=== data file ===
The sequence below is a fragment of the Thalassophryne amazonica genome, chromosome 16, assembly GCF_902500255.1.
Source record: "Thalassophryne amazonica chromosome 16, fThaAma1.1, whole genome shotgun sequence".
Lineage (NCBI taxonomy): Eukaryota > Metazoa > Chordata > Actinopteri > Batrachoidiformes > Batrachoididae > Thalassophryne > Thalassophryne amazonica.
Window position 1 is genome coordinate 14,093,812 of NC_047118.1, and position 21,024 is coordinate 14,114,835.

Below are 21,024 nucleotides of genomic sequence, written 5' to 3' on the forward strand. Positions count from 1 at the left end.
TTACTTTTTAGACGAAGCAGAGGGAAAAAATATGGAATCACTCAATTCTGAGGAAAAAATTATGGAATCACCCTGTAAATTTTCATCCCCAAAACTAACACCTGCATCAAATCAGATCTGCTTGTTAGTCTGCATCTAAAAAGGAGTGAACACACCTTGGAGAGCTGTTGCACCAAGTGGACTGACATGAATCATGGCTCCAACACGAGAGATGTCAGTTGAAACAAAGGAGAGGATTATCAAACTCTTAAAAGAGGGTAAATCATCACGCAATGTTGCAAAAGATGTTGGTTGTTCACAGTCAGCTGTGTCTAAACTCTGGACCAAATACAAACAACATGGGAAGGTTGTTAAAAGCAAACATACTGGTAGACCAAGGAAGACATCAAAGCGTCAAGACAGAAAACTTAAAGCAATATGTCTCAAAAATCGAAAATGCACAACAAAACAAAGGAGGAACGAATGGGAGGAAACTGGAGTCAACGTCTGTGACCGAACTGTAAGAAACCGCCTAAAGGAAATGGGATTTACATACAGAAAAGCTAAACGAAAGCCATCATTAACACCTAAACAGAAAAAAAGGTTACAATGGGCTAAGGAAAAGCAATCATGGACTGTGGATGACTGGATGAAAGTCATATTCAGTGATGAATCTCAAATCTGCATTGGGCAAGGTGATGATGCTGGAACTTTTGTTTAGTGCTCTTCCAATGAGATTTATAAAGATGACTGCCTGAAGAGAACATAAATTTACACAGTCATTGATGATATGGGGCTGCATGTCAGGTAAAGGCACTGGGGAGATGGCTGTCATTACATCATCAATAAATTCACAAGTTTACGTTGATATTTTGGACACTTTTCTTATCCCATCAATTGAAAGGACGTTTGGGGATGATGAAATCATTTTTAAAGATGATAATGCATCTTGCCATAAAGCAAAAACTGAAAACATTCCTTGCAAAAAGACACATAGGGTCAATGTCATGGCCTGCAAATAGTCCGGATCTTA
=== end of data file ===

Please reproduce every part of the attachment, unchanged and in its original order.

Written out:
The sequence below is a fragment of the Thalassophryne amazonica genome, chromosome 16, assembly GCF_902500255.1.
Source record: "Thalassophryne amazonica chromosome 16, fThaAma1.1, whole genome shotgun sequence".
Lineage (NCBI taxonomy): Eukaryota > Metazoa > Chordata > Actinopteri > Batrachoidiformes > Batrachoididae > Thalassophryne > Thalassophryne amazonica.
Window position 1 is genome coordinate 14,093,812 of NC_047118.1, and position 21,024 is coordinate 14,114,835.

Below are 21,024 nucleotides of genomic sequence, written 5' to 3' on the forward strand. Positions count from 1 at the left end.
TTACTTTTTAGACGAAGCAGAGGGAAAAAATATGGAATCACTCAATTCTGAGGAAAAAATTATGGAATCACCCTGTAAATTTTCATCCCCAAAACTAACACCTGCATCAAATCAGATCTGCTTGTTAGTCTGCATCTAAAAAGGAGTGAACACACCTTGGAGAGCTGTTGCACCAAGTGGACTGACATGAATCATGGCTCCAACACGAGAGATGTCAGTTGAAACAAAGGAGAGGATTATCAAACTCTTAAAAGAGGGTAAATCATCACGCAATGTTGCAAAAGATGTTGGTTGTTCACAGTCAGCTGTGTCTAAACTCTGGACCAAATACAAACAACATGGGAAGGTTGTTAAAAGCAAACATACTGGTAGACCAAGGAAGACATCAAAGCGTCAAGACAGAAAACTTAAAGCAATATGTCTCAAAAATCGAAAATGCACAACAAAACAAAGGAGGAACGAATGGGAGGAAACTGGAGTCAACGTCTGTGACCGAACTGTAAGAAACCGCCTAAAGGAAATGGGATTTACATACAGAAAAGCTAAACGAAAGCCATCATTAACACCTAAACAGAAAAAAAGGTTACAATGGGCTAAGGAAAAGCAATCATGGACTGTGGATGACTGGATGAAAGTCATATTCAGTGATGAATCTCAAATCTGCATTGGGCAAGGTGATGATGCTGGAACTTTTGTTTAGTGCTCTTCCAATGAGATTTATAAAGATGACTGCCTGAAGAGAACATAAATTTACACAGTCATTGATGATATGGGGCTGCATGTCAGGTAAAGGCACTGGGGAGATGGCTGTCATTACATCATCAATAAATTCACAAGTTTACGTTGATATTTTGGACACTTTTCTTATCCCATCAATTGAAAGGACGTTTGGGGATGATGAAATCATTTTTAAAGATGATAATGCATCTTGCCATAAAGCAAAAACTGAAAACATTCCTTGCAAAAAGACACATAGGGTCAATGTCATGGCCTGCAAATAGTCCGGATCTTA